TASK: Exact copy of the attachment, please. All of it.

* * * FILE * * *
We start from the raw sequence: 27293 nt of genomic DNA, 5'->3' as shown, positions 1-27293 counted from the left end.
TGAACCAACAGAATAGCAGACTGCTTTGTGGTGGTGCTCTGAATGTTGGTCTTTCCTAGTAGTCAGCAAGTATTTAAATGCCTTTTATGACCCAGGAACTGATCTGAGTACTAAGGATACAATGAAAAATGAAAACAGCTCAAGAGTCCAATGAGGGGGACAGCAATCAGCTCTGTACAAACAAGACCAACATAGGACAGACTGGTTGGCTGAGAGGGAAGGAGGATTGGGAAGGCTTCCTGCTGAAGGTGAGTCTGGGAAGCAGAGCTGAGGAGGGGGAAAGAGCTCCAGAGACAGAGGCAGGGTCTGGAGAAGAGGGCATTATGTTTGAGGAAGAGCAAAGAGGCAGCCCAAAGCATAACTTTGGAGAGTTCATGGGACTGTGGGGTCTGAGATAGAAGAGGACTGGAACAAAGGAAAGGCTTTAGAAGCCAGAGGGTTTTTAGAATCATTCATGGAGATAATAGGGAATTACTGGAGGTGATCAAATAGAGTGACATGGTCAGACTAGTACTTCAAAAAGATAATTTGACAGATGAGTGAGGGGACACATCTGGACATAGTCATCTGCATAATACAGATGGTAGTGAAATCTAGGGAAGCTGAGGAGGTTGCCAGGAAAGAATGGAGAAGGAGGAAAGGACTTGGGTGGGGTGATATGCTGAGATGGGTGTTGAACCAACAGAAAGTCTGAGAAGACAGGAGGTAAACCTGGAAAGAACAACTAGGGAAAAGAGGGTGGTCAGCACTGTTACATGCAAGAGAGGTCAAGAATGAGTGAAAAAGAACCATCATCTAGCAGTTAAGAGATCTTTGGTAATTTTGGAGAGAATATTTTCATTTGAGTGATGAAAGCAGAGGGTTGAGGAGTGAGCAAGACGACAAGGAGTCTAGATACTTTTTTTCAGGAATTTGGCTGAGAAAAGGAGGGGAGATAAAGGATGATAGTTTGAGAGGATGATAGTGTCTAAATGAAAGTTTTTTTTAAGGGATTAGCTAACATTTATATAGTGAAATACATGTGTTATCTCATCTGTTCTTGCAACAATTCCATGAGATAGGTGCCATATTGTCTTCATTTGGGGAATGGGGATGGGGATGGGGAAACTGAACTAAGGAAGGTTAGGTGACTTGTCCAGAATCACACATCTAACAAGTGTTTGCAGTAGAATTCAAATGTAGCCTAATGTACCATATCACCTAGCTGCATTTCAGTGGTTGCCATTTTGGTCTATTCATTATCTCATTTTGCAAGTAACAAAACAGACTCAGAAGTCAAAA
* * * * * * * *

We start from the raw sequence: 27293 nt of genomic DNA, 5'->3' as shown, positions 1-27293 counted from the left end.
TGAACCAACAGAATAGCAGACTGCTTTGTGGTGGTGCTCTGAATGTTGGTCTTTCCTAGTAGTCAGCAAGTATTTAAATGCCTTTTATGACCCAGGAACTGATCTGAGTACTAAGGATACAATGAAAAATGAAAACAGCTCAAGAGTCCAATGAGGGGGACAGCAATCAGCTCTGTACAAACAAGACCAACATAGGACAGACTGGTTGGCTGAGAGGGAAGGAGGATTGGGAAGGCTTCCTGCTGAAGGTGAGTCTGGGAAGCAGAGCTGAGGAGGGGGAAAGAGCTCCAGAGACAGAGGCAGGGTCTGGAGAAGAGGGCATTATGTTTGAGGAAGAGCAAAGAGGCAGCCCAAAGCATAACTTTGGAGAGTTCATGGGACTGTGGGGTCTGAGATAGAAGAGGACTGGAACAAAGGAAAGGCTTTAGAAGCCAGAGGGTTTTTAGAATCATTCATGGAGATAATAGGGAATTACTGGAGGTGATCAAATAGAGTGACATGGTCAGACTAGTACTTCAAAAAGATAATTTGACAGATGAGTGAGGGGACACATCTGGACATAGTCATCTGCATAATACAGATGGTAGTGAAATCTAGGGAAGCTGAGGAGGTTGCCAGGAAAGAATGGAGAAGGAGGAAAGGACTTGGGTGGGGTGATATGCTGAGATGGGTGTTGAACCAACAGAAAGTCTGAGAAGACAGGAGGTAAACCTGGAAAGAACAACTAGGGAAAAGAGGGTGGTCAGCACTGTTACATGCAAGAGAGGTCAAGAATGAGTGAAAAAGAACCATCATCTAGCAGTTAAGAGATCTTTGGTAATTTTGGAGAGAATATTTTCATTTGAGTGATGAAAGCAGAGGGTTGAGGAGTGAGCAAGACGACAAGGAGTCTAGATACTTTTTTTCAGGAATTTGGCTGAGAAAAGGAGGGGAGATAAAGGATGATAGTTTGAGAGGATGATAGTGTCTAAATGAAAGTTTTTTTTAAGGGATTAGCTAACATTTATATAGTGAAATACATGTGTTATCTCATCTGTTCTTGCAACAATTCCATGAGATAGGTGCCATATTGTCTTCATTTGGGGAATGGGGATGGGGATGGGGAAACTGAACTAAGGAAGGTTAGGTGACTTGTCCAGAATCACACATCTAACAAGTGTTTGCAGTAGAATTCAAATGTAGCCTAATGTACCATATCACCTAGCTGCATTTCAGTGGTTGCCATTTTGGTCTATTCATTATCTCATTTTGCAAGTAACAAAACAGACTCAGAAGTCAAAA